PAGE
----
A smoke free lifestyle: If you are a smoker, the most important thing you can do to lengthen your life and prevent CAD, is to stop smoking. In addition to decreasing your risk of CAD—and lessening your risk of death even if you have a heart attack—smoking cessation will decrease your risk of cancer, Alzheimer’s disease, and osteoporosis. It will even help your skin stay more youthful!
An active life: With exercise, your heart muscle strengthens. Furthermore, exercise decreases triglyceride levels (a blood fat that contributes to heart artery blockage) and improves HDL (sometimes called “good cholesterol”). HDL is a fascinating compound. It actually removes cholesterol from blockages in your arteries! As already mentioned, exercise also helps lower blood sugar and blood pressure.
All told, active individuals have a 45% decreased risk of developing heart disease. A good goal for many people is to exercise 30 minutes a day, and it doesn’t need to be all at once. As little as 5 or 10 minutes at a time, spread out throughout the day, can start the healing process. Walking, swimming, gardening and yard work are all excellent exercises. Remember, it’s best to check with your doctor before beginning any exercise program.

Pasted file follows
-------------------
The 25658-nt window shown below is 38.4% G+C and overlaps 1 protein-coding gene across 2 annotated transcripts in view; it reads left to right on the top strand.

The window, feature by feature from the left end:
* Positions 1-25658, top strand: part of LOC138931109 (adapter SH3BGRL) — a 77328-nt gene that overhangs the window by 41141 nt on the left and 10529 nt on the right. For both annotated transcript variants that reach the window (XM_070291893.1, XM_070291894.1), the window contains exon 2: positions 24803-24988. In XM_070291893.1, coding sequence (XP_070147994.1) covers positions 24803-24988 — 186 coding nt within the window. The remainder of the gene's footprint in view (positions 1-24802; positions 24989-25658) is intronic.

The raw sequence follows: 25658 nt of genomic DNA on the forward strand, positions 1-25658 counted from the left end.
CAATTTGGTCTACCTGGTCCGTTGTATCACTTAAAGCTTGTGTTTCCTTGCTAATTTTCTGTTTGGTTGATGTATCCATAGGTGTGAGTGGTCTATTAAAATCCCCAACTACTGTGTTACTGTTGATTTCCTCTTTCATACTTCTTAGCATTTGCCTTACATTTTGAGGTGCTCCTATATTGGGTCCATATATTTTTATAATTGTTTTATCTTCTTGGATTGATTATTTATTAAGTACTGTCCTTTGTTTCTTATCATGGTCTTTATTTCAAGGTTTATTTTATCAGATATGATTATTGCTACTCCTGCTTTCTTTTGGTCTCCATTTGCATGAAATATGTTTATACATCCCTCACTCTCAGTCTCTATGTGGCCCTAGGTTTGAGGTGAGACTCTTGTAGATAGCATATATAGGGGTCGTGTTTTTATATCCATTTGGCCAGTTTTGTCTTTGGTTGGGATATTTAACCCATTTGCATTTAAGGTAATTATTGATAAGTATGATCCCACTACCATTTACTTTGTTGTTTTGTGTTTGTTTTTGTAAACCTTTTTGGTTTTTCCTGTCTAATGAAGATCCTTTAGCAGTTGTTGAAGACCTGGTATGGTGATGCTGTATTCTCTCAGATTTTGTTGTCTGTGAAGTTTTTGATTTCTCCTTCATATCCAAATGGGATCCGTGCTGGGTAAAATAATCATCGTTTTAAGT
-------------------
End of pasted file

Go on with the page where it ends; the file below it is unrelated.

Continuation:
A life based on trust in God: It might surprise you, but research on the mummies of Egyptian nobles revealed they died from many of the same diseases we in Western nations currently die from. Those diseases include CAD, which is believed to be the cause of death of the famed Ramses the Great.
What’s even more fascinating is the story of how God led the Israelites out of Egypt and away from those Egyptian diseases. The plant-based diet advocated in the first chapter of the ancient Hebrew Scriptures (Genesis 1:29) we have already learned seems calculated to stop and reverse CAD.
When God led Israel out of Egypt, He also provided a plant based diet of “manna” (“the corn of heaven” Ps. 78:24), as well as water to drink (Exodus 17:6). There was a built-in exercise program, for they walked to the Promised Land. God promised that if the Hebrews followed this plan, they would experience none of the diseases of the Egyptians (See Exodus 15:26). Later Daniel the prophet followed a similar plan (Daniel 1:11-12), which brought health and longevity to him and his friends. In just ten days’ time, in what the New England Journal of Medicine called the oldest scientific study, Daniel and his compatriots showed measurable benefits (Daniel 1:15). Within three years, this lifestyle also improved their mental faculties (Daniel 1:20).
Such results shouldn’t be surprising. Over 3,200 scientific studies now bear witness to the positive impact of religion and spirituality on health. A recent review of these studies found that, “there is no medical condition that religion and spirituality is more likely to influence than cardio vascular disease.”